The “Trouble-Free Semester” Challenge

Recently I sat down with our Faculty Senate steering committee to discuss ways to engage faculty in short and long-term IT strategic planning. While we had a protracted conversation on the subject, one comment stood out—both for the insight it provided me and for the subsequent conversation and thought that it has sparked. Roughly paraphrased, it was this: “I can’t even begin to think about what technology I may want in the classroom in the future when I can’t trust that the technology that’s there now will work [and she gave an example of a classroom that wasn’t functioning properly]. Give me a semester without any technical problems, and then we can talk.” My gut reaction and immediate answer was, “it’s not possible.”

I can hear you faculty-types now…typical IT answer, always “no.” Guilty as charged, on this one anyway. But in fairness, my thoughts raced to all of the different types of reported “IT issues” we encounter in any given week. A fair number of them aren’t really technical problems—they range from power issues (something was turned off) to user “tinkering” (in a classroom another professor or student may change a setting), to just plain old user error. There are a decent amount of truly technical problems mixed in, of course—and we can, and should, minimize those. But when all issues are lumped together as “IT” problems, well, I feared we would never be able to meet the “trouble-free semester” (TFS) challenge.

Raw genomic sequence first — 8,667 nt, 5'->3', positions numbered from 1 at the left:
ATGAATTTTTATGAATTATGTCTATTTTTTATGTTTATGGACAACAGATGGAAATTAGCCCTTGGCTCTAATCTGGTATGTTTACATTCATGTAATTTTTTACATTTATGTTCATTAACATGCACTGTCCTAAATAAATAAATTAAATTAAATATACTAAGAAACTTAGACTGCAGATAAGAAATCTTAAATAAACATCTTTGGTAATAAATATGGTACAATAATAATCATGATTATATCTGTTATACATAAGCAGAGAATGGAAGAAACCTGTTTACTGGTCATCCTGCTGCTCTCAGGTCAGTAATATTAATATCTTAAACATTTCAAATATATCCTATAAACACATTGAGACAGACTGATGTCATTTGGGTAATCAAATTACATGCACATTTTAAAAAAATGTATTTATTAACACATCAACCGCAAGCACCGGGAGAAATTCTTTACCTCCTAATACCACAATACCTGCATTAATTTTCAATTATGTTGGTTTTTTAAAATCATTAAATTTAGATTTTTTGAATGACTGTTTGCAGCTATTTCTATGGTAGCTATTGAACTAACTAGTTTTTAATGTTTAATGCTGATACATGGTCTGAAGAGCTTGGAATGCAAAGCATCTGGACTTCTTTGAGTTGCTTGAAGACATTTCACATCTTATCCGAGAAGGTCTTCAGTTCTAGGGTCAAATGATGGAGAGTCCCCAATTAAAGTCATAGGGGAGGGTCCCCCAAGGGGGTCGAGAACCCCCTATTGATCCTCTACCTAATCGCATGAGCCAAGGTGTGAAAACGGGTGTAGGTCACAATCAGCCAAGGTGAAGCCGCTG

I’ve thought about this comment a lot since that meeting, and have revisited it several times in conversation with our Senate chair. Underlying it, I believe, isn’t just a frustration and lack of confidence in the technology, but with the IT department itself (based on tenuous faculty-IT relations with several previous IT directors). So I know, and accept, that my first job must be to cultivate relationships with our faculty and build trust based on open communication, collaboration, and accountability.

With stronger faculty-IT relations, a “trouble-free semester” is not at all out of the question. Together, we can discuss our respective roles and responsibilities in resolving both real and perceived technical problems, and use real data—via Help Desk tickets—to quantify our current level of IT issues, and set targets for reducing/eliminating them. Already, as a result of these initial conversations, we (in IT) are discussing maintenance measures, from regular classroom “check-ups” to automated nightly restarts of classroom computers to reset key settings, to prevent problems *before* they occur.

And so, dear faculty…I believe we *can* create that trouble-free semester, after all. Will you join me in accepting the TFS challenge?

1 Response to “The “Trouble-Free Semester” Challenge”

  1. 1 Mark Hager January 5, 2010 at 5:23 am

    It’s great to be working with one of the few, the proud, the high heeled female CIOs. I accept your challenge for a TFS with the added commitment to post appropriate helpdesk tickets and own my own tech challenges, not quickly blaming on IT what is rightfully a user error. Your Monday Memo and data-driven approach give me hope for IT-faculty relations. Who knew faculty could make mistakes? 😉

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